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    The Quote Of The Week - How Quarks Came To Be Accepted
    By Tommaso Dorigo | May 30th 2014 06:55 AM | 7 comments | Print | E-mail | Track Comments
    About Tommaso

    I am an experimental particle physicist working with the CMS experiment at CERN. In my spare time I play chess, abuse the piano, and aim my dobson...

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    "After the 1974 London Conference, with its strong confirmation of the quark model, a general change of view developed with regard to the structure of hadrons. [...] the quark structure of hadrons became the dominant view for developing theory and planning experiments. A crucial element of this change was the general acceptance of QCD, which eliminated the last paradox, namely, why are there no free quarks ? The conjectured infrared slavery mechanism of QCD provided a reason to accept quarks as physical constituents without demanding the existence of free quarks. The asymptotic freedom property of QCD also provided a ready explanation of scaling [...]. There were a number of other important experimental results reported in1974 and in the latter half of the decade that provided further strong confirmations of the quark model. Among these were the discovery of charmonium, and its excited states [...]. The quark model, with quark interactions described by QCD, became the accepted basis for the structure of hadrons."

    Jerome Friedman, "Deep-Inelastic Scattering and the Discovery of Quarks", in "The Rise of the Standard Model", ed. L.Hoddeson, L.Brown, M.Riordan, M.Dresden, Cambridge UP 1997, p.584.

    So, I use to teach my students that it was the discovery of the J/ψ at SLAC and Brookhaven what tilted the balance, but Friedman says people were already convinced of the existence of quarks before that... I guess the truth is in the middle.

    Comments

    Some people still weren't convinced by the discovery of the J/ψ. In 1978, while investigating the possibility of primordial black hole explosions producing observable radio pulses, I got to spend a few days at NRAO Greenbank. During one of the daily coffee breaks I was introduced to a physicist whose name I can't recall. Part of the discussion at the table was about my work and concerned how the quark model might affect the evaporation and explosion of a black hole, and the production of any radio pulses. He severely admonished for believing this "quark nonsense" and assured me that the bootstrap model would prevail.

    dorigo
    HI George,

    thank you very much for your input! Indeed, new ideas require new thinkers. I am sure someone continued to think that quarks were imaginary entities even later, but of course the important thing is when scientific progress is not hindered anymore by the minority view.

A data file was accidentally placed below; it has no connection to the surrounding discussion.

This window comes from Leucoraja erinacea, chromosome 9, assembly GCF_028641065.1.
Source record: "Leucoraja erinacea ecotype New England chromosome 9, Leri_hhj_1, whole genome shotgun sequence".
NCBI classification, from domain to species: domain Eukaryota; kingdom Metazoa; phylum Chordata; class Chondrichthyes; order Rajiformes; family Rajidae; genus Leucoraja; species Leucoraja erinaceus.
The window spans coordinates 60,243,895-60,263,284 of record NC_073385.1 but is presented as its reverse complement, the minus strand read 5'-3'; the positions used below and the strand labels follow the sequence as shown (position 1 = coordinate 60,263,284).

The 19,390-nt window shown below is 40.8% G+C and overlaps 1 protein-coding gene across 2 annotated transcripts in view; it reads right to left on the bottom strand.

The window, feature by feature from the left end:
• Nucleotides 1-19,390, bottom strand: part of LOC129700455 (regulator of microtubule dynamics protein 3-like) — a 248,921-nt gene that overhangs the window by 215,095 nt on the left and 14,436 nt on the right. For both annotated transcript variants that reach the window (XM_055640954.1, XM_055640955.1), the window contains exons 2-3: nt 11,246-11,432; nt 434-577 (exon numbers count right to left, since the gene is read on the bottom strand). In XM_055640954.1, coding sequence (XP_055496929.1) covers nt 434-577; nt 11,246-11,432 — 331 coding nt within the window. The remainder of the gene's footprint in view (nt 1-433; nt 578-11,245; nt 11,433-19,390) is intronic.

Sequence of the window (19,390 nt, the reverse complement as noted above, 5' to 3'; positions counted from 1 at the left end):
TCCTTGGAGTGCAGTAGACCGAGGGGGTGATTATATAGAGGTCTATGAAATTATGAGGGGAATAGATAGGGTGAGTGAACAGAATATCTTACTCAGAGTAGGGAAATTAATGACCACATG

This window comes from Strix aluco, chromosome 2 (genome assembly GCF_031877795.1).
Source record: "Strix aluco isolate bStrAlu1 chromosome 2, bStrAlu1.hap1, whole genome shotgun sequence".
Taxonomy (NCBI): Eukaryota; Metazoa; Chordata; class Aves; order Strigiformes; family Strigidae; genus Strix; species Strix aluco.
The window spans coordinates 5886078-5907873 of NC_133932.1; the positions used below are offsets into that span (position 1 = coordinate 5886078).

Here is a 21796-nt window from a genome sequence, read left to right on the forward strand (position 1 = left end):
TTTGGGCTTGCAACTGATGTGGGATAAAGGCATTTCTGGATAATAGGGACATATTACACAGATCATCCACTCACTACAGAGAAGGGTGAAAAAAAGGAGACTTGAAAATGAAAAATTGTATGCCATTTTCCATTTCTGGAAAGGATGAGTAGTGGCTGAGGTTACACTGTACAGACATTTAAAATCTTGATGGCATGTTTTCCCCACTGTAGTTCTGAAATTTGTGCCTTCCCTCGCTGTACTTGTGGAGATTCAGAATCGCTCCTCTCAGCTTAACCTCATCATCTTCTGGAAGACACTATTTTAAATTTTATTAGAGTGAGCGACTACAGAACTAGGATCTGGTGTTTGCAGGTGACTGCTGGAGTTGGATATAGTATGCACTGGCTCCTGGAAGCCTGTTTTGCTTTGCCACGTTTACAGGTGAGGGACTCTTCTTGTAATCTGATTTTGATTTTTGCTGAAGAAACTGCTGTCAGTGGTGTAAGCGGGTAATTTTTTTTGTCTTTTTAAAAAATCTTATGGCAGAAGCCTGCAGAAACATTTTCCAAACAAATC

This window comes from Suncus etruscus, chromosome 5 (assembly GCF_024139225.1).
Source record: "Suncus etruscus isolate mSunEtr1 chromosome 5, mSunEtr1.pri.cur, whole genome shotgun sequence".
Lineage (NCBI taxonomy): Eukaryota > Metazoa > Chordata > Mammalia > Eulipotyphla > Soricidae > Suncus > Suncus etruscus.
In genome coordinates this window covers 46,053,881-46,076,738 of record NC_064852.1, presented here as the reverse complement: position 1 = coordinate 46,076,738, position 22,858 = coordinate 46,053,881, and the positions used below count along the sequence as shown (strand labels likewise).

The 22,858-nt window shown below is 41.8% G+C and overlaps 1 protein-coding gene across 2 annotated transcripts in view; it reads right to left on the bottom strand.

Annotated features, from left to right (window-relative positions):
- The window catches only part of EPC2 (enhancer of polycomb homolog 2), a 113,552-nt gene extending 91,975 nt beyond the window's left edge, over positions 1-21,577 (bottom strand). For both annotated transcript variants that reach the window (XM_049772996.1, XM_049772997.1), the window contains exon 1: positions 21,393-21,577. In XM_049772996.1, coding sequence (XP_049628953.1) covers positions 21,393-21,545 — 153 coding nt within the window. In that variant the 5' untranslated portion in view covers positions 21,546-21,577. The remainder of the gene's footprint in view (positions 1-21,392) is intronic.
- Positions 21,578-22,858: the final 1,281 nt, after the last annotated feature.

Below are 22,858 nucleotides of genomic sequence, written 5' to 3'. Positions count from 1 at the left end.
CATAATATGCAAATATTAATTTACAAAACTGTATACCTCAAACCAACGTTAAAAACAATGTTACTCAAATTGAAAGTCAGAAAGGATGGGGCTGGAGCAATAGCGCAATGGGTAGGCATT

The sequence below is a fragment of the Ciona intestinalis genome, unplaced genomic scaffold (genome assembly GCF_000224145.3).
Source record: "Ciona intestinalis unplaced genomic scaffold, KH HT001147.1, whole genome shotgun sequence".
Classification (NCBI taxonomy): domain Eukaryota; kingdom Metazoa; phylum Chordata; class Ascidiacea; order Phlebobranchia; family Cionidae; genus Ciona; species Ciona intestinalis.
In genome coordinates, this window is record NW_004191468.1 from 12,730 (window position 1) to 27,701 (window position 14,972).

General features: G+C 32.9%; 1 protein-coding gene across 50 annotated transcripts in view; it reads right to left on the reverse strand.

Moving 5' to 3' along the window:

Cheers,
    T.
    Vladimir Kalitvianski
    It is funny that without theoretical solutions at that time QCD was "accepted" with hopes that someday the confinement would be obtained within QCD.

    By the way, do you think that electrons can be free? How about their permanent interaction with the electromagnetic degrees of freedom?
    dorigo
    Yeah, let's fight for the freedom of electrons Vladimir! ;-)
    I think QCD was accepted slowly but steadily in the seventies, but until we knew that quarks and gluons were inside hadrons for real, it was not itself elevated to part of the SM...

    Cheers,
    T.
    Vladimir Kalitvianski
    No, frankly, quarks were invented to describe quantum numbers. Later on, QCD turned out to deal with a sea of quarks, not with two or three inside hadrons. Also those charged gluons...

    I do not fight for the freedom of electrons. On the contrary, I say they are never free - they are "coupled in oscillators", roughly speaking.
    I don't disagree that charmonium was a dramatic demonstration both of quarks and esp. QCD ... and stimulated an astonishing outpouring of synthesis ..... and yet
    As a green grad student in 1972, and having worked for 2 years prior at the Cornell electron machine, the deep inelastic experiments 1968-71 were already very convincing, even indirectly indicating the existence of a strange quark, as was the R-ratio that helped support the notion of color. Even before that, the dramatic prediction of the existence of the Omega minus was hard to simply ignore. The sequence of the meson masses and the baryon masses also supported the quark model by the late 1960's - it provided a convincing explanation of the masses, as did the differences in strong cross-sections for strange versus non-strange particles (like K vs pi, or Lambda vs p and n). Hadron weak decay phenomenology always provided strong evidence for quarks, and the 1973 confirmation of the prediction of neutral currents, which, together with the charged current neutrino cross sections and including indirect evidence of strange quarks in the sea being promoted to charm by prompt dimuon production in neutrino scattering, convinced the great majority of physics researchers before the Nov 1974 AD revolution.

    Cheers & enjoy all this high spring fever...

    dorigo
    Thanks for this summary David. Indeed, the amount of positive clues was very large before the J/ψ, and the latter only tipped the balance. Of course physicists like to be sceptical, and that is a quite healthy thing. But sometimes too much of a good thing is not so good... As an example, by the time there was a 3-sigma effect of Higgs decays at the same mass both in Atlas and CMS data, I got convinced, but many insisted that it could be anything, misinterpreting the reason for the 5-sigma criterion...

    Cheers,
    T.